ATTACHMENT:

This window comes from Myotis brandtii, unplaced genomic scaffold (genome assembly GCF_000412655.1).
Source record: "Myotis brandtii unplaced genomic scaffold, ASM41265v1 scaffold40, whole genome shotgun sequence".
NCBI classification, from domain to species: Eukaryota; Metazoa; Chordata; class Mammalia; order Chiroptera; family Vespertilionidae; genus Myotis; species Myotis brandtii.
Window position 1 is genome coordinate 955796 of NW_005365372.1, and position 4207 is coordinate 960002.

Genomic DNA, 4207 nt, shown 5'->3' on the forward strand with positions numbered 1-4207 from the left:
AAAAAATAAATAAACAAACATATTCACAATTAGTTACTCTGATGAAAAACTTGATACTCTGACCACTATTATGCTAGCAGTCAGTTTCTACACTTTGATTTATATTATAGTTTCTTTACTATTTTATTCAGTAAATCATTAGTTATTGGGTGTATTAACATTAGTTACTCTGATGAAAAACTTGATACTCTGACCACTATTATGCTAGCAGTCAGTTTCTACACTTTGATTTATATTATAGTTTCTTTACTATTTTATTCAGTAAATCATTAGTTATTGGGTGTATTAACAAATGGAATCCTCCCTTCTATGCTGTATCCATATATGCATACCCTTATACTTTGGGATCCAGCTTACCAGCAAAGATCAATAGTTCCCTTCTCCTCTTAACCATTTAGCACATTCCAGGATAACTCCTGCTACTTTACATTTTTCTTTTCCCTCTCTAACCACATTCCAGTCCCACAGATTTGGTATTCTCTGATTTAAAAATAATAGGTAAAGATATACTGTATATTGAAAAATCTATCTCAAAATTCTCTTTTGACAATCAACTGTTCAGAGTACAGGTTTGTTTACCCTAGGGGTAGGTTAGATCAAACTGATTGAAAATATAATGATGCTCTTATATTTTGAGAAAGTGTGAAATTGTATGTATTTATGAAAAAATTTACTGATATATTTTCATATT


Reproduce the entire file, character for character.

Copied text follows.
This window comes from Myotis brandtii, unplaced genomic scaffold (genome assembly GCF_000412655.1).
Source record: "Myotis brandtii unplaced genomic scaffold, ASM41265v1 scaffold40, whole genome shotgun sequence".
NCBI classification, from domain to species: Eukaryota; Metazoa; Chordata; class Mammalia; order Chiroptera; family Vespertilionidae; genus Myotis; species Myotis brandtii.
Window position 1 is genome coordinate 955796 of NW_005365372.1, and position 4207 is coordinate 960002.

Genomic DNA, 4207 nt, shown 5'->3' on the forward strand with positions numbered 1-4207 from the left:
AAAAAATAAATAAACAAACATATTCACAATTAGTTACTCTGATGAAAAACTTGATACTCTGACCACTATTATGCTAGCAGTCAGTTTCTACACTTTGATTTATATTATAGTTTCTTTACTATTTTATTCAGTAAATCATTAGTTATTGGGTGTATTAACATTAGTTACTCTGATGAAAAACTTGATACTCTGACCACTATTATGCTAGCAGTCAGTTTCTACACTTTGATTTATATTATAGTTTCTTTACTATTTTATTCAGTAAATCATTAGTTATTGGGTGTATTAACAAATGGAATCCTCCCTTCTATGCTGTATCCATATATGCATACCCTTATACTTTGGGATCCAGCTTACCAGCAAAGATCAATAGTTCCCTTCTCCTCTTAACCATTTAGCACATTCCAGGATAACTCCTGCTACTTTACATTTTTCTTTTCCCTCTCTAACCACATTCCAGTCCCACAGATTTGGTATTCTCTGATTTAAAAATAATAGGTAAAGATATACTGTATATTGAAAAATCTATCTCAAAATTCTCTTTTGACAATCAACTGTTCAGAGTACAGGTTTGTTTACCCTAGGGGTAGGTTAGATCAAACTGATTGAAAATATAATGATGCTCTTATATTTTGAGAAAGTGTGAAATTGTATGTATTTATGAAAAAATTTACTGATATATTTTCATATT